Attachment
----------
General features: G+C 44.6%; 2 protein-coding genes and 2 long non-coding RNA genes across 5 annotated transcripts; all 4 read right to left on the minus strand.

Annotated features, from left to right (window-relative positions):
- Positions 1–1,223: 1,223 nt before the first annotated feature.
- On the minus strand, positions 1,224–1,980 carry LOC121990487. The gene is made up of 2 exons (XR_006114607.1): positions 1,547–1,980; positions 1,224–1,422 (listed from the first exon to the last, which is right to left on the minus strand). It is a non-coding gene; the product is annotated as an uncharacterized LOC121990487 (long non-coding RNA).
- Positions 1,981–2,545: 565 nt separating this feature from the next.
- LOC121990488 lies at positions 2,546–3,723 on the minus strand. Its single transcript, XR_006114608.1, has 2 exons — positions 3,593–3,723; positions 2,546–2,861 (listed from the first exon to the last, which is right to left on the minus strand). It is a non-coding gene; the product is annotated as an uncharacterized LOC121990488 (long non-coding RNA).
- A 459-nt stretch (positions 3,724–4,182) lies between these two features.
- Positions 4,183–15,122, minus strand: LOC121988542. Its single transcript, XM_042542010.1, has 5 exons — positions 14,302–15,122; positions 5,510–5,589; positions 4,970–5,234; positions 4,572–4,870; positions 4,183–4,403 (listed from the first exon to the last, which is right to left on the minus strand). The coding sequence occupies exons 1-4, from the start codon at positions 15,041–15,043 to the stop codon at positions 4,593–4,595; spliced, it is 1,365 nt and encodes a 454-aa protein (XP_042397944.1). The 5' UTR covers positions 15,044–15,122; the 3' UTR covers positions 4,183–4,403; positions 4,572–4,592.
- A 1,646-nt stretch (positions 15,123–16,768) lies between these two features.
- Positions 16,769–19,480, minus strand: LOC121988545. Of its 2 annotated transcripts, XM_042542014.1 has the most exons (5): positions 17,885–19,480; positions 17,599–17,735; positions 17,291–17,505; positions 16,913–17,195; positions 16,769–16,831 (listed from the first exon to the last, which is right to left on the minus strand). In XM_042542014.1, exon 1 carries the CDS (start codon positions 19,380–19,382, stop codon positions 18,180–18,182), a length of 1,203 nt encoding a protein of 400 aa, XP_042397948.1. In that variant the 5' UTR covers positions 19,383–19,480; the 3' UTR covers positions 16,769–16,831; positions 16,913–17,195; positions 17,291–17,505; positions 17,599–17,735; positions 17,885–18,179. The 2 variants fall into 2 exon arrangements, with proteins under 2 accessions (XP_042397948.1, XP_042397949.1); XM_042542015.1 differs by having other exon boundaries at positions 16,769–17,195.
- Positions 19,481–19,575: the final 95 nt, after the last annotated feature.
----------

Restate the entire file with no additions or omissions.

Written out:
General features: G+C 44.6%; 2 protein-coding genes and 2 long non-coding RNA genes across 5 annotated transcripts; all 4 read right to left on the minus strand.

Annotated features, from left to right (window-relative positions):
- Positions 1–1,223: 1,223 nt before the first annotated feature.
- On the minus strand, positions 1,224–1,980 carry LOC121990487. The gene is made up of 2 exons (XR_006114607.1): positions 1,547–1,980; positions 1,224–1,422 (listed from the first exon to the last, which is right to left on the minus strand). It is a non-coding gene; the product is annotated as an uncharacterized LOC121990487 (long non-coding RNA).
- Positions 1,981–2,545: 565 nt separating this feature from the next.
- LOC121990488 lies at positions 2,546–3,723 on the minus strand. Its single transcript, XR_006114608.1, has 2 exons — positions 3,593–3,723; positions 2,546–2,861 (listed from the first exon to the last, which is right to left on the minus strand). It is a non-coding gene; the product is annotated as an uncharacterized LOC121990488 (long non-coding RNA).
- A 459-nt stretch (positions 3,724–4,182) lies between these two features.
- Positions 4,183–15,122, minus strand: LOC121988542. Its single transcript, XM_042542010.1, has 5 exons — positions 14,302–15,122; positions 5,510–5,589; positions 4,970–5,234; positions 4,572–4,870; positions 4,183–4,403 (listed from the first exon to the last, which is right to left on the minus strand). The coding sequence occupies exons 1-4, from the start codon at positions 15,041–15,043 to the stop codon at positions 4,593–4,595; spliced, it is 1,365 nt and encodes a 454-aa protein (XP_042397944.1). The 5' UTR covers positions 15,044–15,122; the 3' UTR covers positions 4,183–4,403; positions 4,572–4,592.
- A 1,646-nt stretch (positions 15,123–16,768) lies between these two features.
- Positions 16,769–19,480, minus strand: LOC121988545. Of its 2 annotated transcripts, XM_042542014.1 has the most exons (5): positions 17,885–19,480; positions 17,599–17,735; positions 17,291–17,505; positions 16,913–17,195; positions 16,769–16,831 (listed from the first exon to the last, which is right to left on the minus strand). In XM_042542014.1, exon 1 carries the CDS (start codon positions 19,380–19,382, stop codon positions 18,180–18,182), a length of 1,203 nt encoding a protein of 400 aa, XP_042397948.1. In that variant the 5' UTR covers positions 19,383–19,480; the 3' UTR covers positions 16,769–16,831; positions 16,913–17,195; positions 17,291–17,505; positions 17,599–17,735; positions 17,885–18,179. The 2 variants fall into 2 exon arrangements, with proteins under 2 accessions (XP_042397948.1, XP_042397949.1); XM_042542015.1 differs by having other exon boundaries at positions 16,769–17,195.
- Positions 19,481–19,575: the final 95 nt, after the last annotated feature.